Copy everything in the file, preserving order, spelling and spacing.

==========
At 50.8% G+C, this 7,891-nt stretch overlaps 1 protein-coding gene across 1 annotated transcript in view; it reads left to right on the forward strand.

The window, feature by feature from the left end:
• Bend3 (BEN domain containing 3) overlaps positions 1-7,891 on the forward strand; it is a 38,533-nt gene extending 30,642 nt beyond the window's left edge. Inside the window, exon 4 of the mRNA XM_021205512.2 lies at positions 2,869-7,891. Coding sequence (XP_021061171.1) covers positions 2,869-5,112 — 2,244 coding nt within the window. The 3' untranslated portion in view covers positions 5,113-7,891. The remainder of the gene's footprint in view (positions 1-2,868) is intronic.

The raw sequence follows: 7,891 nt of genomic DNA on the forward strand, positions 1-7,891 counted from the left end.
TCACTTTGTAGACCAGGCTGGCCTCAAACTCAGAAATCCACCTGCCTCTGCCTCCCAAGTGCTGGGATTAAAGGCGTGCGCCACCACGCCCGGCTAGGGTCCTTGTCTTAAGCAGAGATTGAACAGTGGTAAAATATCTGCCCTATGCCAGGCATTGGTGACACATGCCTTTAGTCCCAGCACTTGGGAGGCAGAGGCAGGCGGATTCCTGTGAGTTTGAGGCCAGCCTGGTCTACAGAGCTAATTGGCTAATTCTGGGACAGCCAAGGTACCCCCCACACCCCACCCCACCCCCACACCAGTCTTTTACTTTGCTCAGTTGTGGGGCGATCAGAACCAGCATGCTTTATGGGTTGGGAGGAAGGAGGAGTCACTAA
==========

At 50.8% G+C, this 7,891-nt stretch overlaps 1 protein-coding gene across 1 annotated transcript in view; it reads left to right on the forward strand.

The window, feature by feature from the left end:
• Bend3 (BEN domain containing 3) overlaps positions 1-7,891 on the forward strand; it is a 38,533-nt gene extending 30,642 nt beyond the window's left edge. Inside the window, exon 4 of the mRNA XM_021205512.2 lies at positions 2,869-7,891. Coding sequence (XP_021061171.1) covers positions 2,869-5,112 — 2,244 coding nt within the window. The 3' untranslated portion in view covers positions 5,113-7,891. The remainder of the gene's footprint in view (positions 1-2,868) is intronic.

The raw sequence follows: 7,891 nt of genomic DNA on the forward strand, positions 1-7,891 counted from the left end.
TCACTTTGTAGACCAGGCTGGCCTCAAACTCAGAAATCCACCTGCCTCTGCCTCCCAAGTGCTGGGATTAAAGGCGTGCGCCACCACGCCCGGCTAGGGTCCTTGTCTTAAGCAGAGATTGAACAGTGGTAAAATATCTGCCCTATGCCAGGCATTGGTGACACATGCCTTTAGTCCCAGCACTTGGGAGGCAGAGGCAGGCGGATTCCTGTGAGTTTGAGGCCAGCCTGGTCTACAGAGCTAATTGGCTAATTCTGGGACAGCCAAGGTACCCCCCACACCCCACCCCACCCCCACACCAGTCTTTTACTTTGCTCAGTTGTGGGGCGATCAGAACCAGCATGCTTTATGGGTTGGGAGGAAGGAGGAGTCACTAA